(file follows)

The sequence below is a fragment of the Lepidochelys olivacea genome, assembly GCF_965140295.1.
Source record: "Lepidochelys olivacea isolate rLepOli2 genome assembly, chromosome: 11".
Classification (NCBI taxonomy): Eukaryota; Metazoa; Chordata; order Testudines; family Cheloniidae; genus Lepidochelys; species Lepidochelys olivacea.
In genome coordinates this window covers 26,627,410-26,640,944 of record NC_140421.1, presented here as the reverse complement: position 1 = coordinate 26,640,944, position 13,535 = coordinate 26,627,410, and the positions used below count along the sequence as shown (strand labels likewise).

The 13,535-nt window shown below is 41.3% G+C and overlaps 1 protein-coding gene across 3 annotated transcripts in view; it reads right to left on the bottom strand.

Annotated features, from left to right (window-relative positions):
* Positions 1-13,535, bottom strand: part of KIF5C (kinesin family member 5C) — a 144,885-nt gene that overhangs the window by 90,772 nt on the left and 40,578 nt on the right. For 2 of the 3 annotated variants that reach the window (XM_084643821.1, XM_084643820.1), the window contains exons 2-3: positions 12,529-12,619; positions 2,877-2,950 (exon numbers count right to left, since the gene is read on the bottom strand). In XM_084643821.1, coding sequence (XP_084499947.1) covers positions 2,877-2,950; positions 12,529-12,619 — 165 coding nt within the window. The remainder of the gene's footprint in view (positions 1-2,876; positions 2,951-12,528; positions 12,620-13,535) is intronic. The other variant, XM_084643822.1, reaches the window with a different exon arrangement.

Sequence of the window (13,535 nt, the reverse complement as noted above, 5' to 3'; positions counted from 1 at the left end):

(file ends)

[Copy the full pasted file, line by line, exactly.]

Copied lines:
The sequence below is a fragment of the Lepidochelys olivacea genome, assembly GCF_965140295.1.
Source record: "Lepidochelys olivacea isolate rLepOli2 genome assembly, chromosome: 11".
Classification (NCBI taxonomy): Eukaryota; Metazoa; Chordata; order Testudines; family Cheloniidae; genus Lepidochelys; species Lepidochelys olivacea.
In genome coordinates this window covers 26,627,410-26,640,944 of record NC_140421.1, presented here as the reverse complement: position 1 = coordinate 26,640,944, position 13,535 = coordinate 26,627,410, and the positions used below count along the sequence as shown (strand labels likewise).

The 13,535-nt window shown below is 41.3% G+C and overlaps 1 protein-coding gene across 3 annotated transcripts in view; it reads right to left on the bottom strand.

Annotated features, from left to right (window-relative positions):
* Positions 1-13,535, bottom strand: part of KIF5C (kinesin family member 5C) — a 144,885-nt gene that overhangs the window by 90,772 nt on the left and 40,578 nt on the right. For 2 of the 3 annotated variants that reach the window (XM_084643821.1, XM_084643820.1), the window contains exons 2-3: positions 12,529-12,619; positions 2,877-2,950 (exon numbers count right to left, since the gene is read on the bottom strand). In XM_084643821.1, coding sequence (XP_084499947.1) covers positions 2,877-2,950; positions 12,529-12,619 — 165 coding nt within the window. The remainder of the gene's footprint in view (positions 1-2,876; positions 2,951-12,528; positions 12,620-13,535) is intronic. The other variant, XM_084643822.1, reaches the window with a different exon arrangement.

Sequence of the window (13,535 nt, the reverse complement as noted above, 5' to 3'; positions counted from 1 at the left end):